Study-Unit Description

Study-Unit Description


TITLE Contemporary China

LEVEL 02 - Years 2, 3 in Modular Undergraduate Course


DEPARTMENT International Relations

DESCRIPTION The core theme of the study-unit is focused on an overview of contemporary China’s foreign policy and an up-to-date analysis of China’s evolving relations at both a regional and global level. In order to understand these dynamics, the course will be thus divided into two sections. The first section will concentrate on the emergence of the People’s Republic of China (PRC) focusing on key features of Maoism and Post-Mao reforms. The second section will focus on the main features of China’s foreign relations since the 90s. Particular attention is here given to contemporary relations between Beijing and the rest of the world.

Inter alia, the study-unit explores:

- The history of the PRC’s political system including the evolution of the one party state and the role of the Chinese political party;
- The political economy of the reform era and China’s most relevant political and social developments since 1978;
- Issues regarding democracy, the role of law and human rights;
- China’s modernization and its growing involvement in international regimes;
- Key aspects of China’s international and regional relations. Here thematic issues will be addressed such as: The rise of China; China in international organizations; Sino-US Relations; China and Africa Relations; China Relations in the Asia Pacific.

Study-Unit Aims:

This study-unit aims to:

- Analyze the evolution of the PRC's domestic political system and economy;
- Examine processes of internal reforms introduced since the end of 1978;
- Identify key transformations and challenges regarding democracy, human rights and the rule of law;
- Identify key forces, actors and instruments that shape China’s political and foreign relations;
- Interpret China’s contemporary global and regional role and the impact of its foreign policy and internal developments at a regional and global level.

Learning Outcomes:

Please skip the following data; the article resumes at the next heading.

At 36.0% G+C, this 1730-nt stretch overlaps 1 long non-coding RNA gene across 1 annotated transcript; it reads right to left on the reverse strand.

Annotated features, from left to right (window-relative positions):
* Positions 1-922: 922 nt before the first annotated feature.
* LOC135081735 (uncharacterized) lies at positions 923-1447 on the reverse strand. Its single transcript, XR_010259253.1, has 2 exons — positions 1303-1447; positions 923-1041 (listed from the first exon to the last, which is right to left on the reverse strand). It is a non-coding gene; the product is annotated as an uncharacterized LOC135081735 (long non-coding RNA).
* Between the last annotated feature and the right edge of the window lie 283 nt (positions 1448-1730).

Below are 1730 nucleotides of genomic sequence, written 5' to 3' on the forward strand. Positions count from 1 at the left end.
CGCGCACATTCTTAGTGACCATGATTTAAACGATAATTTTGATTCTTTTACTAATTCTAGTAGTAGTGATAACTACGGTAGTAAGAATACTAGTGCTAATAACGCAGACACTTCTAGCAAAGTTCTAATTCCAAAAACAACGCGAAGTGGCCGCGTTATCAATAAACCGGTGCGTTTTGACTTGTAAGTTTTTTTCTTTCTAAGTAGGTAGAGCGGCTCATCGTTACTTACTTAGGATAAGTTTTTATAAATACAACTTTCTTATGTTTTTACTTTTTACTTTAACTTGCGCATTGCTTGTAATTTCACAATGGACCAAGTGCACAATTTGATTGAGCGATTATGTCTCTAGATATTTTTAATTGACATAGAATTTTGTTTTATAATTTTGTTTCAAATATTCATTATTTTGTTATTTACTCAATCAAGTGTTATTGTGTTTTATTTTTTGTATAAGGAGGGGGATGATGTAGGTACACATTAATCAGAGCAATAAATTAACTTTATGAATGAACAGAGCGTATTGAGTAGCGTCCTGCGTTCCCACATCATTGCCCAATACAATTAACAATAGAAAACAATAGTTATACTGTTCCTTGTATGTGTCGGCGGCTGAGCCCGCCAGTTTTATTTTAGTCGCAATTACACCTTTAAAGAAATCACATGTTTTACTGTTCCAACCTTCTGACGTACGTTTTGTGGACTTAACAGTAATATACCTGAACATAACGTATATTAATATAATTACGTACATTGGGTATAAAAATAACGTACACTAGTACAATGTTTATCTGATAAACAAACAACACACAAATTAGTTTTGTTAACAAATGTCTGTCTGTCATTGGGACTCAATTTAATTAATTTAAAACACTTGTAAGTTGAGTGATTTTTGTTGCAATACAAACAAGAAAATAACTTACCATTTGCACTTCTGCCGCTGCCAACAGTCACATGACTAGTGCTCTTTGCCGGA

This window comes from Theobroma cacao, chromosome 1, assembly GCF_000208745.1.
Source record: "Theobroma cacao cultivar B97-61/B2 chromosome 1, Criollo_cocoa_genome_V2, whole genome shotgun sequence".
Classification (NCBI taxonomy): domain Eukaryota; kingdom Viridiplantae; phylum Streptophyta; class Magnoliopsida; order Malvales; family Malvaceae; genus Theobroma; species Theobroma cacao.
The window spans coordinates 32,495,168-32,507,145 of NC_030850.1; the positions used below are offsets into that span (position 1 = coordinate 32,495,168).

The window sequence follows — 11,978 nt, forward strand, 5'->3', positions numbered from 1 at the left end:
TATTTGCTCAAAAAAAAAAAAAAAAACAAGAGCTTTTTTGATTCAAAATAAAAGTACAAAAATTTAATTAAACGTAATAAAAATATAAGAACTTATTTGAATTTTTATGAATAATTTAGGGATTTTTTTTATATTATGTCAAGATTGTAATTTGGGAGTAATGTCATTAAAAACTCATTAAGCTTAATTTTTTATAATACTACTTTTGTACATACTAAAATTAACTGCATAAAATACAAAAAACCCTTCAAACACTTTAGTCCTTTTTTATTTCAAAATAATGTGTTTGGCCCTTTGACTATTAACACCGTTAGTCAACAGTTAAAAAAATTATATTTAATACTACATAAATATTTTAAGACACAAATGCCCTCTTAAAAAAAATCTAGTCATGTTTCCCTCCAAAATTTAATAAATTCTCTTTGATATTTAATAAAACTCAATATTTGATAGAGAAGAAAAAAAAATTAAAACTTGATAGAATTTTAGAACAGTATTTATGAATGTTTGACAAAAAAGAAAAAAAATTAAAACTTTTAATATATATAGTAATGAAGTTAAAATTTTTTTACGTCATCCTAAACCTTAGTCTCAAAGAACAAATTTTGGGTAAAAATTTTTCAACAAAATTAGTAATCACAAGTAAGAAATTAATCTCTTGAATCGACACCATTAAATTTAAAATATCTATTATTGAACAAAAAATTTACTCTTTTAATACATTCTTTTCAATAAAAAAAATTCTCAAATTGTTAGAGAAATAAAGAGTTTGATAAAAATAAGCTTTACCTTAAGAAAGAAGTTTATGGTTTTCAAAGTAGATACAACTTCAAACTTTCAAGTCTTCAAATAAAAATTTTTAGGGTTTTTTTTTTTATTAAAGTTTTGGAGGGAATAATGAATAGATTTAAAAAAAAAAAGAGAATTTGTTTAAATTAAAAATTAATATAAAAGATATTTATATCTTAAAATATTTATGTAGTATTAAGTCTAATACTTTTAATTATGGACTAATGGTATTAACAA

1. Knowledge & Understanding:

By the end of the study-unit the student will be able to:

- Discuss key issues pertaining to the political, economic and social evolution of China’s domestic politics since the establishment of the PRC and more specifically regarding major developments occurred since the 80s;
- Identify key problems of governance;
- Examine the evolution of China’s foreign relations and security polices;
- Interpret the key drivers of Chinese security policy behavior in the Asia Pacific and at the world stage.

2. Skills:

By the end of the study-unit the student will be able to:

- Identify major transformations and challenges of contemporary China;
- Critically discuss China’s evolving relationships within the international system;
- Critically discuss the role and impact of contemporary China at a regional and global level.

Main Text/s and any supplementary readings:

Compulsory readings:

- Shaun Breslin (ed) Handbook of Chinese International Relations (Routledge, 2010).
- Avery Goldstein, Rising to the Challenge: China’s Grand Strategy and International Security, Stanford, 2005.
- Iain Johnston and Robert Ross, New Directions in the Study of China’s Foreign Policy, Stanford, 2000.

In addition to the required texts, students will also be asked to do readings that will be provided during the study-unit.


Assessment Component/s Resit Availability Weighting
Seminar Paper Yes 30%
Examination (2 Hours) Yes 70%

LECTURER/S Angela Pennisi Di Floristella

The University makes every effort to ensure that the published Courses Plans, Programmes of Study and Study-Unit information are complete and up-to-date at the time of publication. The University reserves the right to make changes in case errors are detected after publication.
The availability of optional units may be subject to timetabling constraints.
Units not attracting a sufficient number of registrations may be withdrawn without notice.
It should be noted that all the information in the description above applies to study-units available during the academic year 2020/1. It may be subject to change in subsequent years.